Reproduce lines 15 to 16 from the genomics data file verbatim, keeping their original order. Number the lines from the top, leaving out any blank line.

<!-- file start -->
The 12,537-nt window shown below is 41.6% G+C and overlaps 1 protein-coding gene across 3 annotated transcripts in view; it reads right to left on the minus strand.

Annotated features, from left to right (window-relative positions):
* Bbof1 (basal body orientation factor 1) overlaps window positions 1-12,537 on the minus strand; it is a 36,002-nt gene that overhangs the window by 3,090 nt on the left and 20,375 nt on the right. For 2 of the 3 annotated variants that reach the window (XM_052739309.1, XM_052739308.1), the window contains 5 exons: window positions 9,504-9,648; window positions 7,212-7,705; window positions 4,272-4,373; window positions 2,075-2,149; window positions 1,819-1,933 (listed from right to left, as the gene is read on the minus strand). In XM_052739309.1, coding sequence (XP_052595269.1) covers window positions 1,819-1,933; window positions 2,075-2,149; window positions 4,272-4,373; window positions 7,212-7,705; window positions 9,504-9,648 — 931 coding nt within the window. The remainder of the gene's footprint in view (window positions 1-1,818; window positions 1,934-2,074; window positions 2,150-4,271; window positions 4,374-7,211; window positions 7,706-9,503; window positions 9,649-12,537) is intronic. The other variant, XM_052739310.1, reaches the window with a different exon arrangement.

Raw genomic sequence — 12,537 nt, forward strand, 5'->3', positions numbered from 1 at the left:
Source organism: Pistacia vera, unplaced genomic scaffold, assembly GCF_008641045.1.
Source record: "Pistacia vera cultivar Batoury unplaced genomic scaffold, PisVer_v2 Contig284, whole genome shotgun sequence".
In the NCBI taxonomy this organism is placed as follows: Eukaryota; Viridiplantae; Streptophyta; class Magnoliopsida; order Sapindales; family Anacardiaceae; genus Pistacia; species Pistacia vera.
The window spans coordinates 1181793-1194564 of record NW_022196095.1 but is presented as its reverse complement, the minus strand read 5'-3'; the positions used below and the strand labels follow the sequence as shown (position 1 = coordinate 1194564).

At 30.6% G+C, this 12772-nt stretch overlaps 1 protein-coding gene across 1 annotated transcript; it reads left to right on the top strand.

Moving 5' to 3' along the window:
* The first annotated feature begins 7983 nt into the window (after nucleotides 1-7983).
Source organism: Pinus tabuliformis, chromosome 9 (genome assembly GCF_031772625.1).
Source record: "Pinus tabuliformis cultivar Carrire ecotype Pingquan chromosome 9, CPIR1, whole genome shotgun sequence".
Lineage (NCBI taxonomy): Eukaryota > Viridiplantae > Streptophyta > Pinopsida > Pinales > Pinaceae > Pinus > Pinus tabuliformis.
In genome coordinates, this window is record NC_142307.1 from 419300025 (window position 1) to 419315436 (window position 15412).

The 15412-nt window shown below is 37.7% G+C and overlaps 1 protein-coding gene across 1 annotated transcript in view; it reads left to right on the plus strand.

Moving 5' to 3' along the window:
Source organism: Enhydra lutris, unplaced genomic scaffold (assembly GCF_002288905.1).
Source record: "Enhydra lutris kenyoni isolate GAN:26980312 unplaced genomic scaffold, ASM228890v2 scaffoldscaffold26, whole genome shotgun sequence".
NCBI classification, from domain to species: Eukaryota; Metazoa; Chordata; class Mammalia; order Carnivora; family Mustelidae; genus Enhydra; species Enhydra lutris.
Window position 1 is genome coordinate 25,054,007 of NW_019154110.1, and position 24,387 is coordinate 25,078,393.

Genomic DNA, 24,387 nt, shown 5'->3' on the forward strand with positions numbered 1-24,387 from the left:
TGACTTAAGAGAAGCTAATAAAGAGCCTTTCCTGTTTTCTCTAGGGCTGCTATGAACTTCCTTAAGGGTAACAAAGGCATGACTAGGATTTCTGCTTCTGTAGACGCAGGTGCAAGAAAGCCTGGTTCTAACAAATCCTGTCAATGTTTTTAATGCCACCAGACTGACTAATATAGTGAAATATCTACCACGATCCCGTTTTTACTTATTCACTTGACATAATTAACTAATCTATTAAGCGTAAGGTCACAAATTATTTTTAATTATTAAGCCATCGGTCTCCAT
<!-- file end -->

In genome coordinates, this window is record NC_142307.1 from 419300025 (window position 1) to 419315436 (window position 15412).

The 15412-nt window shown below is 37.7% G+C and overlaps 1 protein-coding gene across 1 annotated transcript in view; it reads left to right on the plus strand.